Mark 5:25-30 relates the story of a woman who had trouble with continual bleeding, a problem that physicians could not heal even though she had been to many of them and had spent all of her money. Coming to Jesus, she thought that if she but touched the hem of His garment, she would be healed; she did touch His hem, and she was healed. Jesus, in answering the Pharisees as to why He spent time with sinners, said to them, “Those who are well have no need of a physician, but those who are sick” (Matthew 9:12). From these verses one might sift out the following principles:

1) Physicians are not God and should not be viewed as such. They can sometimes help, but there will be other times when all they will accomplish is the removal of money.

2) Seeking physicians and using “earthly” remedies are not condemned in Scripture. In fact, medical treatments are viewed favorably.

3) God’s intervention in any physical difficulty should be sought (James 4:2; 5:13). He does not promise that He will answer the way we will always want (Isaiah 55:8-9), but we have the assurance that all He does will be done in love and thus in our best interest (Psalm 145:8-9).

So, should Christians go to doctors? God created us as intelligent beings and gave us the ability to create medicines and learn how to repair our bodies. There is nothing wrong with applying this knowledge and ability towards physical healing. Doctors can be viewed as God’s gift to us, a means through which God brings healing and recovery. At the same time, our ultimate faith and trust is to be in God, not in doctors or medicine. As with all difficult decisions, we should seek God who promises to give us wisdom when we ask for it (James 1:5).

Doctor of MedicineI feel so sorry for the children who die because their parents do exactly what Michael said in the first sentence of his answer. The Word-Faith movement is dangerous to all who believe their doctrine but especially to children who have no control over their wellness choices.

Sects give Christians a bad name in the eyes of the non-Christian public and make it more difficult to offer the truth about salvation. Most of the ‘news’ in the media about Christianity is when something bad happens or about the Roman Catholic Church which doesn’t come close to believing our Statement of Faith, and thus gives us more bad press.

But to the point at hand, if you’re sick enough to need one, go see a doctor.

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Multiplying Divisions

During my trades teaching days, I referred to one of my superiors as an “unbeliever” in correspondence with another Christian. Through a sequence of events, this “unbeliever” read my letter and was greatly offended by what I said. Though he was a religious man, one could not think of him as a Christian. My relationship with this man was greatly impaired, and another Christian gave me this advice: “Bob, ________ is a very proud man. The only way to reach him with the gospel is to appeal to his pride.” Even at the time, I knew this advice was unbiblical, and now, studying Paul’s words in the early chapters of the Book of 1 Corinthians, I am even more convinced that my friend was wrong—dead wrong!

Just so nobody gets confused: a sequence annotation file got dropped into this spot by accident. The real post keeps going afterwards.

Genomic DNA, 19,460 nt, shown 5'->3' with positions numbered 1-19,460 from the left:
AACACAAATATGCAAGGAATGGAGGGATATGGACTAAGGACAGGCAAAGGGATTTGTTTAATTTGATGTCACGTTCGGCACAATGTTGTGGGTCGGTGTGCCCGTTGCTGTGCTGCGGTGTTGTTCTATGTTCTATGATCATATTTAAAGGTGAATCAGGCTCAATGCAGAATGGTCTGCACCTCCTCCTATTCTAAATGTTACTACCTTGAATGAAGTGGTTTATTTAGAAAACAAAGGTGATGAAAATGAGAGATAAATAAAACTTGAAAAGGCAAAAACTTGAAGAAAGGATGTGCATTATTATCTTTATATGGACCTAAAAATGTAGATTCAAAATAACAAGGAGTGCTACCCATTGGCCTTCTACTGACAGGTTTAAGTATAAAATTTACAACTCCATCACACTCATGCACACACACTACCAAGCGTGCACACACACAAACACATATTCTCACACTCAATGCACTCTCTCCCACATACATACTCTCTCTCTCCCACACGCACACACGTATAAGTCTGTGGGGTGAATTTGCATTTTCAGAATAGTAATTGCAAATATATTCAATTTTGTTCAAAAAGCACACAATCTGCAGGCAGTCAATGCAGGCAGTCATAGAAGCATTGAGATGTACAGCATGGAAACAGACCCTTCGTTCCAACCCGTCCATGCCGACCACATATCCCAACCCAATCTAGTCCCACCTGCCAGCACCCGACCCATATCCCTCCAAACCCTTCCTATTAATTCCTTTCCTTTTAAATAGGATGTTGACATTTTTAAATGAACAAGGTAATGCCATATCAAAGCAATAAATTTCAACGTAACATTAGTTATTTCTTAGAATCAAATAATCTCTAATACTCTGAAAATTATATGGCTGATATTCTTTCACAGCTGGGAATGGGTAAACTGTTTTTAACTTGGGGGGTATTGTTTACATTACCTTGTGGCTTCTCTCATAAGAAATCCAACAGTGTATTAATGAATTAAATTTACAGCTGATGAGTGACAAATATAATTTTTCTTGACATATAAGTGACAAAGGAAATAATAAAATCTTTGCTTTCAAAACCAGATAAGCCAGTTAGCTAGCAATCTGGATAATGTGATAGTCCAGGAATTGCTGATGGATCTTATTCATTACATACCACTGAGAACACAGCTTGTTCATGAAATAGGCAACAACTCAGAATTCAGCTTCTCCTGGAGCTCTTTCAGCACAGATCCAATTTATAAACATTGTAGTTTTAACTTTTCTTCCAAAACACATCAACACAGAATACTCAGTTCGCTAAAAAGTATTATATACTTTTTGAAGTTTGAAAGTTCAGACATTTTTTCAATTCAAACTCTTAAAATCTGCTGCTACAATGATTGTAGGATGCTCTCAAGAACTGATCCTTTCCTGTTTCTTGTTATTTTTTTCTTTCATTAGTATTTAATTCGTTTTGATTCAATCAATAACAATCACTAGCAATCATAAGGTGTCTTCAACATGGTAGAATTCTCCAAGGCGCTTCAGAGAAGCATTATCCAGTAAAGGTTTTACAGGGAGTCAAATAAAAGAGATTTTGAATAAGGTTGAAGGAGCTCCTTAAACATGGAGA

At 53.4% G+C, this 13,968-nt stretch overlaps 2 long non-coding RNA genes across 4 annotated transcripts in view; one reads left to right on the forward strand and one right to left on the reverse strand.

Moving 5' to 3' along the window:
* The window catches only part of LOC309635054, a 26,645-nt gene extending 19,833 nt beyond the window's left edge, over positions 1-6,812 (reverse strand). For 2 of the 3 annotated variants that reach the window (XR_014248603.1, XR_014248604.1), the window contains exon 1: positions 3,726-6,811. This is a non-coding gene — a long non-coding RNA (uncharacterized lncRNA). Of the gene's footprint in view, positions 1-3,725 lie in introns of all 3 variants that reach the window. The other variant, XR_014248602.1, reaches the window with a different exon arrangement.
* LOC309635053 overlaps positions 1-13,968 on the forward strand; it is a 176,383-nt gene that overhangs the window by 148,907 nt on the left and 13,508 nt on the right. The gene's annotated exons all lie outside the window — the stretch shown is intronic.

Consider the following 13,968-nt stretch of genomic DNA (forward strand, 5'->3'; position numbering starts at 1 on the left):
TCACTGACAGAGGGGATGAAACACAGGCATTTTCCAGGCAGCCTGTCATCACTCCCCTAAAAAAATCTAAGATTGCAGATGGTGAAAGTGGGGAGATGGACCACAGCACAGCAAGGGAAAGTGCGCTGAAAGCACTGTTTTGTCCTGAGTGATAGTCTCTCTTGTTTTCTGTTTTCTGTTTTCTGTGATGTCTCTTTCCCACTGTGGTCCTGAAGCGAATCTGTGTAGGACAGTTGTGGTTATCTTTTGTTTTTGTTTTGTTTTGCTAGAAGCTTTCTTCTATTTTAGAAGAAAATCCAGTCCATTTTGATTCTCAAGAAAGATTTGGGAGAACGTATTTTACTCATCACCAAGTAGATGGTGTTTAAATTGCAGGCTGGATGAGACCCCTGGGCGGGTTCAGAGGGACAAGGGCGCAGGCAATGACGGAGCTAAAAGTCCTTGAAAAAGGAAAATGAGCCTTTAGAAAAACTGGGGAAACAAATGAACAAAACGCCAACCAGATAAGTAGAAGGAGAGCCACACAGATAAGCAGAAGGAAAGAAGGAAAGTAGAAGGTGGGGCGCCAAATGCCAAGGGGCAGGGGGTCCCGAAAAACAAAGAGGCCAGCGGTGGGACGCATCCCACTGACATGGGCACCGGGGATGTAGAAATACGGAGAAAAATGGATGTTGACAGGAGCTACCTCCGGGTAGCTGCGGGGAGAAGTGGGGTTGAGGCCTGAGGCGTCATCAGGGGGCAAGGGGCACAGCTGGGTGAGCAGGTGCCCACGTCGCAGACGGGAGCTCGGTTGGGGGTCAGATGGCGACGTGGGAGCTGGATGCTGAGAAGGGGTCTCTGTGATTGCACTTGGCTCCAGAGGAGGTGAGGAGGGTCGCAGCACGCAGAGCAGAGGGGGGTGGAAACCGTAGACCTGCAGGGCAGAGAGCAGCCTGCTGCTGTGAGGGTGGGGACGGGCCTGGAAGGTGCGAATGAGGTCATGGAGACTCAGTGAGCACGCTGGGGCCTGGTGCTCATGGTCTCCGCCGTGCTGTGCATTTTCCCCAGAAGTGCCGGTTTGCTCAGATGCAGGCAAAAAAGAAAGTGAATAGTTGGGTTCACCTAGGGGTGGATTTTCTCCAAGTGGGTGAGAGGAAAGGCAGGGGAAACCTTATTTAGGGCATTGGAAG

The first nine verses of 1 Corinthians 1 are Paul’s introduction to the entire letter. In these verses, we have been told that Paul is the author and that he is accompanied by Sosthenes. Paul’s epistle is addressed not only to the saints in Corinth but to all saints everywhere. Paul expresses his thanksgiving to God for the Corinthian saints, for the sufficiency of God’s provisions for them, and for the certainty that God will complete what He has begun in them by calling them to faith in Jesus Christ. Based upon this foundation, Paul now moves on to reiterate the call to Christian unity (verse 10). He then points out the ways in which this unity has broken down in the Corinthian church (verses 11-12). In the remainder of this chapter (1), and in the next three chapters (2-4), Paul shows how disunity is a contradiction of the gospel and how unity is a manifestation of the gospel.

The lessons Paul has for the saints of his day are most applicable to our own lives as well. The conflicts which existed then are still very much with us today. We have conflict and strife in the church, in the home, and at work. Paul will have us see that not only are such divisions contrary to the gospel, they should be set aside by the gospel. The gospel strikes at the heart of inter-personal conflicts, then and now. Let us listen and learn, for the lessons Paul has for us here are those which we should apply moment by moment.